The students are all quiet, papers are passed out, pencils sharpened, and there’s a hint of anxious anticipation in the air. Yes, it’s testing time again. And there are several of them during the year. Whether it’s the county interim tests, the IOWAs, or the GA Milestones, we want our children to do their best. This week, we’ll be discussing some specific tips on how to strengthen your children’s performance on the vocabulary, reading comprehension, and grammar portions of these tests.

First and foremost, is it imperative to read the directions carefully. There are many variations which are commonly found here. For example, some tests may ask you to find a synonym, some an antonym. While others may want you to find the word that best or least fits into a particular sentence. These types of directions can make or break your ability to answer correctly. Additionally, there may be context clues within a directional sentence that can aid in understanding. Context clues are hints the author gives to help define an unusual or difficult word.

Another great tip for performing better on the language arts section of standardized tests is to scan a passage before reading it fully. Often times, you will be asked to give the definition of a word from the passage. This word will usually be italicized. Scan the passage in order to find the word. Once located, read the sentence before, the one containing the word, and the sentence after it. This will allow for a preview of the word you are being asked to define. Once again, look for context clues within these three sentences (before, during, and after) in order to help.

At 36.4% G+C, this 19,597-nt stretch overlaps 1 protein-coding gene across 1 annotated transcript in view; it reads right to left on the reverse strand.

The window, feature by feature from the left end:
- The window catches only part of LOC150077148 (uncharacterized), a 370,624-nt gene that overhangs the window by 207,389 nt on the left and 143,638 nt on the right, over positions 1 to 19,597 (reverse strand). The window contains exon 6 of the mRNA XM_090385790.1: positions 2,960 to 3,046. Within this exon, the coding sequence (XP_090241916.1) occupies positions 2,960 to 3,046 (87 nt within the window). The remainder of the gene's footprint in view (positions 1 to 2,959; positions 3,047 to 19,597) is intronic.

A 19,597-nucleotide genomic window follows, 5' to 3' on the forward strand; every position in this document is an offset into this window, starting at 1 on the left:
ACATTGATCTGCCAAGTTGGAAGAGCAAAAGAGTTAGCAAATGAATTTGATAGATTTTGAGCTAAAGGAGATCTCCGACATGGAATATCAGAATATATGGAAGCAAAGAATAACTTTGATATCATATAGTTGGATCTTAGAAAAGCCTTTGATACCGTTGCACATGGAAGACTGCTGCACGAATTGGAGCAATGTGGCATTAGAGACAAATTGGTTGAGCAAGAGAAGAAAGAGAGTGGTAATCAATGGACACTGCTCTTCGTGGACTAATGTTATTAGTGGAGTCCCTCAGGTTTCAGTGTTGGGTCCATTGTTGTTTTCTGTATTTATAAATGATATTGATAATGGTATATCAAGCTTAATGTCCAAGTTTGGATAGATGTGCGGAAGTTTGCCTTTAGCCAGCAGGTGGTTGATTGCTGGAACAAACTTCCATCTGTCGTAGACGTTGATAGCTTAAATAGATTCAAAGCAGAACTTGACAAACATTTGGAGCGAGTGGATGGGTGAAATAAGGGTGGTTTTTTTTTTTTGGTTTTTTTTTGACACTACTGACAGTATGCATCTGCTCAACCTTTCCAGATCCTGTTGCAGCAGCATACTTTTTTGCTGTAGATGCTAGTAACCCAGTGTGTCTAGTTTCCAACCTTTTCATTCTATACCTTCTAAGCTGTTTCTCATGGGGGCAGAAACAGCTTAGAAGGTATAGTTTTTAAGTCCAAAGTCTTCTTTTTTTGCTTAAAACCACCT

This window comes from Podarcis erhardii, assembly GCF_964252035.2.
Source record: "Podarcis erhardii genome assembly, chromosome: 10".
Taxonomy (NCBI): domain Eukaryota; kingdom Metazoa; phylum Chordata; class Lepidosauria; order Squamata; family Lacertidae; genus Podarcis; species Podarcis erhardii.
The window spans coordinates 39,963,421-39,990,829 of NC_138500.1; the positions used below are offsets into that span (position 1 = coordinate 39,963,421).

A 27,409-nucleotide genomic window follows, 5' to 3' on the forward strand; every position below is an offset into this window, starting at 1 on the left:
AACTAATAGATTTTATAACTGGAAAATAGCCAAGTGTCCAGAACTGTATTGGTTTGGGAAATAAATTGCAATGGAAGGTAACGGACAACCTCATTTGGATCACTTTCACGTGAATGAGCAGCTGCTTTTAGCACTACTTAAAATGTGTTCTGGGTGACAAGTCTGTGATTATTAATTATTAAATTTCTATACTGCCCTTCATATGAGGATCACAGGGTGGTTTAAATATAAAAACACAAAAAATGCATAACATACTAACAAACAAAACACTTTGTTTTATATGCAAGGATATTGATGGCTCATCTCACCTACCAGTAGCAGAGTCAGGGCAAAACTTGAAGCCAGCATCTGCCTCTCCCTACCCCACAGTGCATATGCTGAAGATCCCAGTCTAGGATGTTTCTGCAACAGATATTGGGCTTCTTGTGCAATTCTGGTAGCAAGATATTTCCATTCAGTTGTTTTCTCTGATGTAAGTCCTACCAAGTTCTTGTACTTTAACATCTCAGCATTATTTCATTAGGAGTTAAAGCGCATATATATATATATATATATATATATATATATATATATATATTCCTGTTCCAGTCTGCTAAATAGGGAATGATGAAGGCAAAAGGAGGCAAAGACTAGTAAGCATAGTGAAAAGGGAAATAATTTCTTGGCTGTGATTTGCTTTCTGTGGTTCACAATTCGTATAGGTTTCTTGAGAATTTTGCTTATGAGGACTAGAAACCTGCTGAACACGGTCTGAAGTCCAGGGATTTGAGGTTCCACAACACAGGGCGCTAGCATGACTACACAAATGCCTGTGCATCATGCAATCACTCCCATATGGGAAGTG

In a similar light, it is always best after reading a passage to go back and refer to the passage itself when answering questions. Many people read a passage once and then rely on memory to complete the questions. This is never a great strategy. Instead, go back and make sure you have understood everything in the passage. Read and re-read if necessary.Test Taking Tip

For the grammar mechanics sections, it’s always important to look at the passage. Capitalization errors can often be obvious, while punctuation errors areusually more hidden. It’s always helpful to review the mechanics rules before test day. Quotation marks, apostrophes, colons and semi colons are all helpful to review as they are less often used in daily writing.

Finally, look for key words to provide direction. For example, if you are being asked to find the main idea, it is most often found in the beginning of a story and can be signaled by words that repeat often. It can also be found by looking for identity words such as ‘important’ or ‘crucial’. For cause and effect questions, key words such as ‘since’, ‘because’, ‘as a result of’ and ‘therefore’ can be awesome indicators.’ Perhaps the most important tip of all is to just take a deep breath and relax. You’re children have been studying hard and likely know more than they realize. Also, remember to preview, read, and reread.

Click the image below to get our list of 4 test-taking strategies that can help your children do well on norm referenced tests and tests in the classroom. Every week, we will be discussing each of these four in detail.